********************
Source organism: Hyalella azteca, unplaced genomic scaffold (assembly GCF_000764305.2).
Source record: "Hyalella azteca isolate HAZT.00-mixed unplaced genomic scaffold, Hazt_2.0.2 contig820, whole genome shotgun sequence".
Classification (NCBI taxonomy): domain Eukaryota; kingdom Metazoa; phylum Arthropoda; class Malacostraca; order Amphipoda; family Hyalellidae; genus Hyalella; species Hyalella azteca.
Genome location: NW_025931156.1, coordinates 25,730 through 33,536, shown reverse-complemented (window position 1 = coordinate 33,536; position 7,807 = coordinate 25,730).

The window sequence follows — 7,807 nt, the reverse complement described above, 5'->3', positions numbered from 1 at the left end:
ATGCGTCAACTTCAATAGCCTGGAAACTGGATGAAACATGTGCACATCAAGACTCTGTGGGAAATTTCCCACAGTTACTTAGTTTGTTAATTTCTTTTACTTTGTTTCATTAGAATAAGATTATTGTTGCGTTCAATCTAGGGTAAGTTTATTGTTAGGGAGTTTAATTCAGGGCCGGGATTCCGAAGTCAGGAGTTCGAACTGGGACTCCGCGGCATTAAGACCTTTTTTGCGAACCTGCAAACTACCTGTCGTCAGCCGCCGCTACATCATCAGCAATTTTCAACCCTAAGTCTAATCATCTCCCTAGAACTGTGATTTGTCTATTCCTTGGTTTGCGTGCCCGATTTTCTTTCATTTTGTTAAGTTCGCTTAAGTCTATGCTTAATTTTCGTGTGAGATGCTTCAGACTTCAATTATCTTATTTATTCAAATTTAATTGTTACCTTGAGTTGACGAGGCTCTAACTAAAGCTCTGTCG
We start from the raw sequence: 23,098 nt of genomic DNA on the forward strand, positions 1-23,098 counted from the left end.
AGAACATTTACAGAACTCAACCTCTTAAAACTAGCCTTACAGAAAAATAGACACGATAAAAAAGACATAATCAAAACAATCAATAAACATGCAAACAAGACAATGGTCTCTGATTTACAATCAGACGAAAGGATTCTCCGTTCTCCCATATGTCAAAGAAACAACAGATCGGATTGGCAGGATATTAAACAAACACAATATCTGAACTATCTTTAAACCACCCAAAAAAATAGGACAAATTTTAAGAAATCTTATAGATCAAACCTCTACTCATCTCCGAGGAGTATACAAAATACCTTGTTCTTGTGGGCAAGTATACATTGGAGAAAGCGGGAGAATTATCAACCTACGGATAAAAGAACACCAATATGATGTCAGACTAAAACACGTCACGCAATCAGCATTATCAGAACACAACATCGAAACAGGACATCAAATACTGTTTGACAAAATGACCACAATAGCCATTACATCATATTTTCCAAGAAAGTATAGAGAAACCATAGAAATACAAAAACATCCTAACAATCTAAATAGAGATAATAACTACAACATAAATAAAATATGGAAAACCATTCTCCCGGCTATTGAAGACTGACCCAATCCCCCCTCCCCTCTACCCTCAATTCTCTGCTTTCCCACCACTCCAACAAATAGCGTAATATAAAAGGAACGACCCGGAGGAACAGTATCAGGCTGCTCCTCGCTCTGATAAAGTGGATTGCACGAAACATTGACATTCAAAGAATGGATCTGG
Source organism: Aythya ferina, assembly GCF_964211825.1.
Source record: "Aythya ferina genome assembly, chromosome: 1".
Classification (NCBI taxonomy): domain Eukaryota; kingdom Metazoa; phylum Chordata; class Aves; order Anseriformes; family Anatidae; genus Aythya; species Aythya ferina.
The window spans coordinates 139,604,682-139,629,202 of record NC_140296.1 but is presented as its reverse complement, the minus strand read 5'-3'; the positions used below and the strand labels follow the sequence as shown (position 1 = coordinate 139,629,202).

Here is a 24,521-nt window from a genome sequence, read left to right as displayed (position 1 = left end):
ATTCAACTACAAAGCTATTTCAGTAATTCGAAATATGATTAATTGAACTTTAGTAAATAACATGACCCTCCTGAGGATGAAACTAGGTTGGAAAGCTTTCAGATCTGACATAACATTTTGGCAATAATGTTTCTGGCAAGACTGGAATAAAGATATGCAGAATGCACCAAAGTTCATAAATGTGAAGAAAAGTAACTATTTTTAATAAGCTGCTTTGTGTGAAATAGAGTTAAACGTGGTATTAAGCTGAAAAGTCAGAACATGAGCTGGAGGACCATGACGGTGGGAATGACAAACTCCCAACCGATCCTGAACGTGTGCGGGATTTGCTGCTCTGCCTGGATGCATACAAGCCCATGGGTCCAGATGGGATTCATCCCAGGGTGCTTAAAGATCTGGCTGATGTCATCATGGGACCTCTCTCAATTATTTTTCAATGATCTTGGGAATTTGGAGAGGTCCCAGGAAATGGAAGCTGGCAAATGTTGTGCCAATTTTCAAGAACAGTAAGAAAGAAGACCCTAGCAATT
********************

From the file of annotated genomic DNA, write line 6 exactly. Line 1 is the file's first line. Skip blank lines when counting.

ATGCGTCAACTTCAATAGCCTGGAAACTGGATGAAACATGTGCACATCAAGACTCTGTGGGAAATTTCCCACAGTTACTTAGTTTGTTAATTTCTTTTACTTTGTTTCATTAGAATAAGATTATTGTTGCGTTCAATCTAGGGTAAGTTTATTGTTAGGGAGTTTAATTCAGGGCCGGGATTCCGAAGTCAGGAGTTCGAACTGGGACTCCGCGGCATTAAGACCTTTTTTGCGAACCTGCAAACTACCTGTCGTCAGCCGCCGCTACATCATCAGCAATTTTCAACCCTAAGTCTAATCATCTCCCTAGAACTGTGATTTGTCTATTCCTTGGTTTGCGTGCCCGATTTTCTTTCATTTTGTTAAGTTCGCTTAAGTCTATGCTTAATTTTCGTGTGAGATGCTTCAGACTTCAATTATCTTATTTATTCAAATTTAATTGTTACCTTGAGTTGACGAGGCTCTAACTAAAGCTCTGTCG